energy action. These final supplementary rules would not have an 
adverse effect on energy supply, production, or consumption and have no 
connection with energy policy.

Executive Order 13352, Facilitation of Cooperative Conservation

    In accordance with Executive Order 13352, the BLM has determined 
that the final supplementary rules would not impede facilitating 
cooperative conservation; would take appropriate account of and 
consider the interests of persons with ownership or other legally 
recognized interests in land or other natural resources; would properly 
accommodate local participation in the Federal decision-making process; 
and would provide that the programs, projects and activities are 
consistent with protecting public health and safety.

Paperwork Reduction Act

    These final supplementary rules do not contain information 
collection requirements that the Office of Management and Budget must 
approve under the Paperwork Reduction Act of 1995, 44 U.S.C. 3501-3521.

Author

    The principal author of these final supplementary rules is Kristi 
Murphy, Outdoor Recreation Planner, BLM, Gunnison Field Office.

IV. Final Supplementary Rules

    For the reasons stated in the Preamble, and under the authority of 
43 U.S.C. 315a, 1733(a), and 1740, and 43 CFR 8365.1-6, the State 
Director establishes supplementary rules for public lands within the 
Gunnison Field Office, Colorado, to read as follows:

Supplementary Rules for the Gunnison Basin Travel Management Plan

Definitions

    Camping means erecting a tent or a shelter of natural or synthetic 
materials; preparing a sleeping bag or other bedding material for use; 
or parking a motor vehicle, motor home, or trailer for the purpose or 
apparent purpose of overnight occupancy.
    Designated travel routes means roads and trails open to specified 
modes of travel and identified on a map of designated roads and trails 
that is maintained and available for public inspection at the BLM 
Gunnison Field Office, Colorado. Designated roads and

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trails are open to public use in accordance with such limits and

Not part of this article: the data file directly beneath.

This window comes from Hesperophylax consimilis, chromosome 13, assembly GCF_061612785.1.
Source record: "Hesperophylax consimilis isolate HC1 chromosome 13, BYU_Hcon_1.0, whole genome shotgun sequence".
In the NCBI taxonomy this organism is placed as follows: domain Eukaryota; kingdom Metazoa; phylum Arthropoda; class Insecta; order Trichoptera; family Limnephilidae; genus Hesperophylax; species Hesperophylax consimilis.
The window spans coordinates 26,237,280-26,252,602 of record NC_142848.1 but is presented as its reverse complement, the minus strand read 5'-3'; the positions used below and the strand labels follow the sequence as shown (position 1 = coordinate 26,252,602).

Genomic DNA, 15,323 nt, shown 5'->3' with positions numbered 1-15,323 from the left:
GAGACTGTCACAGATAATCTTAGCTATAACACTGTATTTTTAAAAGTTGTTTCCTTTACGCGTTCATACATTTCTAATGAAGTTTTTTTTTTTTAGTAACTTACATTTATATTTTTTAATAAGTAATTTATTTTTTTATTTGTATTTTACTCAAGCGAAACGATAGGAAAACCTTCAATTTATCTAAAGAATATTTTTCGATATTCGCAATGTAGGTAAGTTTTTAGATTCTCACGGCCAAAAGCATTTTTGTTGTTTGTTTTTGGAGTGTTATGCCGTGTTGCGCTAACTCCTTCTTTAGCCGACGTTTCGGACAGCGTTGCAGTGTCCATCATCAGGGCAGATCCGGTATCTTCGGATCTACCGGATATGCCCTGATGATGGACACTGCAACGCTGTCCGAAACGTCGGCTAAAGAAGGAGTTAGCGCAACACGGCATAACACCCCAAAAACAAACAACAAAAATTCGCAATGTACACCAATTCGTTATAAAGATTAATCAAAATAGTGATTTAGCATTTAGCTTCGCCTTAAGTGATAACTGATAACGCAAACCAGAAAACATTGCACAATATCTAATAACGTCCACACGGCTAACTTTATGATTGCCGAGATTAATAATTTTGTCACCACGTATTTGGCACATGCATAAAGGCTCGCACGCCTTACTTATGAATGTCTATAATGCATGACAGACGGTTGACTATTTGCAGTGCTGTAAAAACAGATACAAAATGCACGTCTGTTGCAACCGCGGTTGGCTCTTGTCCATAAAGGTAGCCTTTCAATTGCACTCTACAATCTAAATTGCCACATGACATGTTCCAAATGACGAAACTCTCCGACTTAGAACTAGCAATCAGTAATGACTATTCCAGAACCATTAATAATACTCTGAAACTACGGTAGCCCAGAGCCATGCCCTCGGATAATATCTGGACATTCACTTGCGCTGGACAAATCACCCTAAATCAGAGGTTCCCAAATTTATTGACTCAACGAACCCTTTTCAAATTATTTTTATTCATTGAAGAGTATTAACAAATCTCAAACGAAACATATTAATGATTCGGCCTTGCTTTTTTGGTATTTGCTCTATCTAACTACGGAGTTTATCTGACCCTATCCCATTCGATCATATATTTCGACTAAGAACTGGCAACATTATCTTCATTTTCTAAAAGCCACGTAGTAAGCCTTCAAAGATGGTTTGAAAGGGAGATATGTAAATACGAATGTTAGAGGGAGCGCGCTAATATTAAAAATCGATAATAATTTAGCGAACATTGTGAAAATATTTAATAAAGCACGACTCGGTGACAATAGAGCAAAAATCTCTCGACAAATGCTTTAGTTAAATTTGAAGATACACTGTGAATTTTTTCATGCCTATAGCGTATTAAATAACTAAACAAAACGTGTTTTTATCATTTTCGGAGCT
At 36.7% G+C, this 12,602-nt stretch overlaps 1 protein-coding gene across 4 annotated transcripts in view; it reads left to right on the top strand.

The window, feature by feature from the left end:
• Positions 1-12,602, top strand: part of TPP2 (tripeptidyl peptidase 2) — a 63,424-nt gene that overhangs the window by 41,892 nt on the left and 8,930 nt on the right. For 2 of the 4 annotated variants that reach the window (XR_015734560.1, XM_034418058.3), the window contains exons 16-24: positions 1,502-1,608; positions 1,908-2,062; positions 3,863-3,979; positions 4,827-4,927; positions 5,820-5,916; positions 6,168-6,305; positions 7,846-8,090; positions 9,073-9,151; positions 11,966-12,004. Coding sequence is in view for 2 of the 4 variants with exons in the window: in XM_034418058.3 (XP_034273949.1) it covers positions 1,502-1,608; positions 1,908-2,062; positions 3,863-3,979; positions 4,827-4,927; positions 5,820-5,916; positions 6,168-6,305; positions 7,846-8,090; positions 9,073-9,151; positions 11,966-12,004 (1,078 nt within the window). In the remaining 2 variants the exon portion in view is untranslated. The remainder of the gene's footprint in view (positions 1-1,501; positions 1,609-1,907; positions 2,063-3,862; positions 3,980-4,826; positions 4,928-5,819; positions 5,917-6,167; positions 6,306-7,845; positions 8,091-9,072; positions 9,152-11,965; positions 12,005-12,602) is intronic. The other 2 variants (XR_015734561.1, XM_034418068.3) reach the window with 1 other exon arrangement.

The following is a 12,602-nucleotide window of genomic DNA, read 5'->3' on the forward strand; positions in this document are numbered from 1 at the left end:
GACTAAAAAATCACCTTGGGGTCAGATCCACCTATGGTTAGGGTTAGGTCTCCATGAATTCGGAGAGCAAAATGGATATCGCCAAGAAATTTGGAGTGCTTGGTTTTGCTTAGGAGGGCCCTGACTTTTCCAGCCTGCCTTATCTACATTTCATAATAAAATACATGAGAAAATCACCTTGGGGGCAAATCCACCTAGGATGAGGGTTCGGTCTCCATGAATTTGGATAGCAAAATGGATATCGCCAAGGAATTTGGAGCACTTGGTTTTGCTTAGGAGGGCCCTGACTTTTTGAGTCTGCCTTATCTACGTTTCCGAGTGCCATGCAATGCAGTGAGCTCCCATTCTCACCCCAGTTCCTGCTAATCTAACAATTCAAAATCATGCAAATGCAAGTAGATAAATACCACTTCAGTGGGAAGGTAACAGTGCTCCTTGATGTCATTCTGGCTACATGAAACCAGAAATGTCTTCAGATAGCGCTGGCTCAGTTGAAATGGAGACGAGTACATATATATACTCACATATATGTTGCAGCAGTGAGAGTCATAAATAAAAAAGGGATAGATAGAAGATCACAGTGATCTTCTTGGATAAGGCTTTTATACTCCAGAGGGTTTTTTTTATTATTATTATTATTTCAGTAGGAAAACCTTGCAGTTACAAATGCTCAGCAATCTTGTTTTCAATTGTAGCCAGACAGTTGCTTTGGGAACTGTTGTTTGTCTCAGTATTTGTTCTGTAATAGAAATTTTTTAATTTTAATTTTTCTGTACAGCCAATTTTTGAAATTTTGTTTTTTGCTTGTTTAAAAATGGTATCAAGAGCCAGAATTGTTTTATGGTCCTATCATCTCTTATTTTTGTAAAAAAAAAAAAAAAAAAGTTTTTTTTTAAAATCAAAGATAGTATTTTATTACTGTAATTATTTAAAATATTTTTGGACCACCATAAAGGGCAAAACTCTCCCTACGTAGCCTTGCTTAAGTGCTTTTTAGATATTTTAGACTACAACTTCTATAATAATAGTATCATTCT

restrictions as are, or may be, specified in the resource management 
plan (RMP) or TMP, or in future decisions implementing the RMP. This 
definition excludes any road or trail with BLM-authorized restrictions 
that prevent use of the road or trail. Restrictions may include signs 
or physical barriers such as gates, fences, posts, branches, or rocks.
    Existing travel routes means immediately-recognizable motor vehicle 
travel routes or two-track trails that are not identified as closed to 
motorized vehicle use by a BLM sign or map and are recognized by the 
BLM as existing on the ground as of January 12, 2001.
    Public land means any land or interest in land owned by the United 
States and administered by the Secretary of the Interior through the 
BLM without regard to how the United States acquired ownership.
    Mechanized vehicle means a human-powered mechanical device, such as 
a bicycle, not powered by a motor.
    Motorized vehicle means a vehicle that is propelled by a motor or 
engine, such as a car, truck, off-highway vehicle, motorcycle, or 
snowmobile.

Prohibited Acts

    1. Except as provided by Rule 2 below, you must not operate or 
possess a motorized or mechanized vehicle in an area designated as 
closed to such use by a BLM sign or map.
    2. You must not operate or possess a mechanized or motorized 
vehicle except in areas designated or routes identified for such use by 
a BLM sign or map, unless:
     You are using a mechanized game cart for the purpose of 
retrieving a large game animal with a valid carcass tag outside of 
Congressionally-designated wilderness areas or wilderness study areas; 
or
     You are using a motorized vehicle for the purpose of 
parking or camping within 30 feet of the edge of a designated travel 
route or on existing travel routes within 300 feet of a designated 
travel route.
    3. You must not operate or possess a motorized vehicle from March 
15 to May 15 in specific areas of identified priority sage-grouse 
habitat as designated by a BLM sign or map.

Exceptions

    These supplementary rules do not apply to emergency, law 
enforcement, and Federal or other government vehicles while being used 
for official or other emergency purposes, or to any other vehicle use 
that is expressly authorized or otherwise officially approved by the 
BLM.

Penalties

    Under Section 303(a) of the Federal Land Policy and Management Act 
of 1976 (43 U.S.C. 1733(a)) and 43 CFR 8360.0-7, any person who 
violates any of these supplementary rules may be tried before a United 
States Magistrate and fined no more than $1,000 or imprisoned for no 
more than 12 months, or both. Such violations may also be subject to 
the enhanced fines provided for by 18 U.S.C. 3571.

Ruth Welch,
BLM Colorado State Director.
[FR Doc. 2015-01220 Filed 1-22-15; 8:45 am]
BILLING CODE 4310-JB-P